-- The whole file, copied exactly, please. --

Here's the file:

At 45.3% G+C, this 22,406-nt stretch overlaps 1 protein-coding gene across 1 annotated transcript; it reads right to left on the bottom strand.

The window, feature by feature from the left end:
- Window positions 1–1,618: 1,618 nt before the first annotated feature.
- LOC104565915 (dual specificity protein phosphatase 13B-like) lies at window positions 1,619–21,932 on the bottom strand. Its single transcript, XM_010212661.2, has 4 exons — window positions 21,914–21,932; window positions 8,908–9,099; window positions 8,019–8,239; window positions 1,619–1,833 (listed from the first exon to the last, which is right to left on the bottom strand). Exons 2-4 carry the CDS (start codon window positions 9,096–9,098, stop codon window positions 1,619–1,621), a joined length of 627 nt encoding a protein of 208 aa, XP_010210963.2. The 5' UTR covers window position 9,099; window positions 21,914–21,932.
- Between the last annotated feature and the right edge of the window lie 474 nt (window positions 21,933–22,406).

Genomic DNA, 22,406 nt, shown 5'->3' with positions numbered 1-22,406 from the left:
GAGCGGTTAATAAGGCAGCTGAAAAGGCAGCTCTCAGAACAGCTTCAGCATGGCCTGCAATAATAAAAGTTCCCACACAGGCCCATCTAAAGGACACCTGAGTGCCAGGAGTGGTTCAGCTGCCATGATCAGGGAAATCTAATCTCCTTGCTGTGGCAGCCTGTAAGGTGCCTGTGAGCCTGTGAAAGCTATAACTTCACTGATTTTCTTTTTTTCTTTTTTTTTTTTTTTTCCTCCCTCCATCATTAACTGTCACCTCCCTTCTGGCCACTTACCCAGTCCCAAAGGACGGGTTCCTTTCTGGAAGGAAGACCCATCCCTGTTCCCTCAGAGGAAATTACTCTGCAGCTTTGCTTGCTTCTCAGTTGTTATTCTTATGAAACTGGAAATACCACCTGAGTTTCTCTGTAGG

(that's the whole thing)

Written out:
At 45.3% G+C, this 22,406-nt stretch overlaps 1 protein-coding gene across 1 annotated transcript; it reads right to left on the bottom strand.

The window, feature by feature from the left end:
- Window positions 1–1,618: 1,618 nt before the first annotated feature.
- LOC104565915 (dual specificity protein phosphatase 13B-like) lies at window positions 1,619–21,932 on the bottom strand. Its single transcript, XM_010212661.2, has 4 exons — window positions 21,914–21,932; window positions 8,908–9,099; window positions 8,019–8,239; window positions 1,619–1,833 (listed from the first exon to the last, which is right to left on the bottom strand). Exons 2-4 carry the CDS (start codon window positions 9,096–9,098, stop codon window positions 1,619–1,621), a joined length of 627 nt encoding a protein of 208 aa, XP_010210963.2. The 5' UTR covers window position 9,099; window positions 21,914–21,932.
- Between the last annotated feature and the right edge of the window lie 474 nt (window positions 21,933–22,406).

Genomic DNA, 22,406 nt, shown 5'->3' with positions numbered 1-22,406 from the left:
GAGCGGTTAATAAGGCAGCTGAAAAGGCAGCTCTCAGAACAGCTTCAGCATGGCCTGCAATAATAAAAGTTCCCACACAGGCCCATCTAAAGGACACCTGAGTGCCAGGAGTGGTTCAGCTGCCATGATCAGGGAAATCTAATCTCCTTGCTGTGGCAGCCTGTAAGGTGCCTGTGAGCCTGTGAAAGCTATAACTTCACTGATTTTCTTTTTTTCTTTTTTTTTTTTTTTTCCTCCCTCCATCATTAACTGTCACCTCCCTTCTGGCCACTTACCCAGTCCCAAAGGACGGGTTCCTTTCTGGAAGGAAGACCCATCCCTGTTCCCTCAGAGGAAATTACTCTGCAGCTTTGCTTGCTTCTCAGTTGTTATTCTTATGAAACTGGAAATACCACCTGAGTTTCTCTGTAGG